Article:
Author Topic: Damnation  (Read 1164 times)

Offline tradmanclimbz

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Re: Damnation
« Reply #15 on: April 02, 2009, 11:54:23 am »
That is such a horrendous feeling when you are simo soloing up high and your partner falls.  In my case my partner survived but I had no way of knowing that at the time.  Nothing I could do but continue climbing up. I felt it was safer to go up than down so I went up and cut accross to south gully for the decent. Untill I actually got back over to where my partner had come to rest I had no hope that he was alive. It was such a horrendous fall there was no way he could have lived yet somehow he survived. 

Offline JBro

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Re: Damnation
« Reply #16 on: April 02, 2009, 12:13:31 pm »
Yeah it's an aweful feeling but you shake it off because you have to. Mostly it hit me much harder later but Ned's family and friends were so supportive it helped a lot.

In my case, we were very near the top and I was trying to decide whether to go up or down, then I saw that a party we had talked to on the approach had bailed off North and they got to Ned within a minute or two. So I continued up and ran down Central as fast as I could.

I'm glad things worked out for you and your friend.
Have a quiche, now, or maybe a tort.  You deserve it!
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This is grain, which any fool can eat, but for which the Lord intended a more divine means of consumption.
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Offline tradmanclimbz

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Re: Damnation
« Reply #17 on: April 02, 2009, 12:44:41 pm »
Thanks, and I'm sorry that things didn't work out for you guys as well but the words don't change anything...  I had lost my best friend in a firey motocycle crash 8 months prior to the Mt washington  accident so the finality of death and all the baggage that comes with a young flame burning out before its time was very fresh in my mind. I knew the drill and knew it was going to really suck. I couldn't see where  my partner had ended up and I was maby 30ft from the top of the ice in Odels so I just had to settle down and do the climbing. I do recall makeing a promiss to myself that I would not give up climbing as I had given up motorcycle rideing.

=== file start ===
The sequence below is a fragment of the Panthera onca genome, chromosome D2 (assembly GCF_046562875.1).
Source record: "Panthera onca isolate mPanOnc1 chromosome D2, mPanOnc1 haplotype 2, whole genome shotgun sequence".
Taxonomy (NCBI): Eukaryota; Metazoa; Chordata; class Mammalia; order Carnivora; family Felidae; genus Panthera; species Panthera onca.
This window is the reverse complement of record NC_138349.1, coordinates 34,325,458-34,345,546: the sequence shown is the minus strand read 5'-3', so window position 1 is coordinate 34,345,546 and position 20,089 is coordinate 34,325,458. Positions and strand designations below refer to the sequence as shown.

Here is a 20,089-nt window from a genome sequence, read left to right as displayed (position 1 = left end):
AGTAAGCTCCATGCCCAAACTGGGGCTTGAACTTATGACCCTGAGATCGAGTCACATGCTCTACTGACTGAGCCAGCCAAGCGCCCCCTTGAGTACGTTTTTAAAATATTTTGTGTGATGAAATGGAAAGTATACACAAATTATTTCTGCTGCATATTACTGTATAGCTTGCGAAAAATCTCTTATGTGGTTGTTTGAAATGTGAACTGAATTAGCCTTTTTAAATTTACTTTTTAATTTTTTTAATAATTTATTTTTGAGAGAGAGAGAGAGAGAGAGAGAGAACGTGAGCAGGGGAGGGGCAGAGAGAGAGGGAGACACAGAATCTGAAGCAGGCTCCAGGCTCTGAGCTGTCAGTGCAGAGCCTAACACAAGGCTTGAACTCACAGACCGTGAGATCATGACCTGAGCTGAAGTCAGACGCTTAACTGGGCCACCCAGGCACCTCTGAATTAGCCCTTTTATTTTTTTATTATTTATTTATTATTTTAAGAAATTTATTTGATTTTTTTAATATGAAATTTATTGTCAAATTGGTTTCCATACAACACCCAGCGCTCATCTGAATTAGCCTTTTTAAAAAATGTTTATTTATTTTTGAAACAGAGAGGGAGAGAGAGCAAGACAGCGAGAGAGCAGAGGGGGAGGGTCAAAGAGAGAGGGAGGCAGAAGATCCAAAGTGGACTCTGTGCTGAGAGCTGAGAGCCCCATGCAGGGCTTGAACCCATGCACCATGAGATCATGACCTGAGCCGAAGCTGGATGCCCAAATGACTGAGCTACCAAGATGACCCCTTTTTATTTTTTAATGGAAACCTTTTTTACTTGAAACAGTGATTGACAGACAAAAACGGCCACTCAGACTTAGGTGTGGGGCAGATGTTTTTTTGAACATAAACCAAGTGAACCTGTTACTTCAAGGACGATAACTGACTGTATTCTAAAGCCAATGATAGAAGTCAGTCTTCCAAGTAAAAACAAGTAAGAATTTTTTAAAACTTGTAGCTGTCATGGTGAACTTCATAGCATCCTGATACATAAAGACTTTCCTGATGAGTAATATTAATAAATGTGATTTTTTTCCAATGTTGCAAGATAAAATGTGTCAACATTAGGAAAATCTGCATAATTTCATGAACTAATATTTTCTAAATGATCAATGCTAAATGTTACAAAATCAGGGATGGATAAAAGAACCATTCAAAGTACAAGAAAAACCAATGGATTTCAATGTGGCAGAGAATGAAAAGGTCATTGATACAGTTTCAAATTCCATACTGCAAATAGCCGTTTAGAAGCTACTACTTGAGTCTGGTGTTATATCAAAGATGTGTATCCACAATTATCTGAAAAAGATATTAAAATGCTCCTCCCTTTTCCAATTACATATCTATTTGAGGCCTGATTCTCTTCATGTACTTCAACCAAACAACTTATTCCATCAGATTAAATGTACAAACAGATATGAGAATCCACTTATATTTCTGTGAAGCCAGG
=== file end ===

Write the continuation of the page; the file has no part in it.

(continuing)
Offline JBro

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Re: Damnation
« Reply #18 on: April 02, 2009, 01:27:20 pm »
Trad that's weird man about your best friend. My best friend had died soloing "All Mixed Up" in RMNP about 2 years prior to Ned's accident. I also thought about quitting climbing but time heals everything I guess, or else maybe you snap.

I don't know if this is appropriate in this post, but I feel like sharing it and I think it will be ok with Al. (Al you can delete it if you don't think it should be here.)

I had plans to climb the West Rib of Denali that Spring, but after the accident didn't much feel like going on the trip. My partner convinced me to at least go and try the West Butt so that's what we did. Ned's mom gave me some of his ashes to bring and spread on the summit.

A few days after landing on the glacier, my partner got a pretty nasty stomach virus, and when he finally recovered I got it. Then we got hit with some bad weather and eventually decided to bail.

So right when the plane was coming in I remembered Ned's ashes. Me and my partner took a quick little walk away from basecamp. Just as I let Ned's ashes go a big wind kicked up, and micro-seconds later a huge avalanche came ripping off of Mount Hunter. I wanted to that as a sign from Ned but didn't really believe much in signs or whatever.

Anyway, I thought about Ned a lot on the flight back to Talkeetna. I stepped off the plane on this little airfield basically in the middle of nowhere and the first person I saw on the ground was Ned's close friend, Jamal. That kind of blew my mind.

I think that day was the start of letting everything go.

(I still struggle with whether to keep climbing though. It's damn hard to quit so I putter along doing easy stuff.)
Have a quiche, now, or maybe a tort.  You deserve it!
-bristolpipe

I like to keep things simple, even if it's faaaken painful and miserable.
-Stoney Middleton

This is grain, which any fool can eat, but for which the Lord intended a more divine means of consumption.
-Friar Tuck

Offline Admin Al

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Re: Damnation
« Reply #19 on: April 02, 2009, 01:52:51 pm »
I don't know if this is appropriate in this post, but I feel like sharing it and I think it will be ok with Al. (Al you can delete it if you don't think it should be here.)

I think it's perfectly appropriate. thanks for sharing your feelings.

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Offline tradmanclimbz

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Re: Damnation
« Reply #20 on: April 02, 2009, 02:34:39 pm »
Our motorcycle riding was just foolish youth street racing... No serious organized competition or road touring or anything of substance. I parked my bike down at the end of the driveway and let it rust......

The climbing was a bit diferent. I gradually drifted away from climbing after that accident. just couldn't get the image of him falling out of my head and after about 2 years I just fizzeled out.   After about a 7 year break I started climbing again with more intensity than before and its held pretty strong for the last 15yrs..

Offline The other tomcat

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Re: Damnation
« Reply #21 on: April 02, 2009, 06:03:24 pm »
...and I'd bet he's glad you did Nick.
Tom Stryker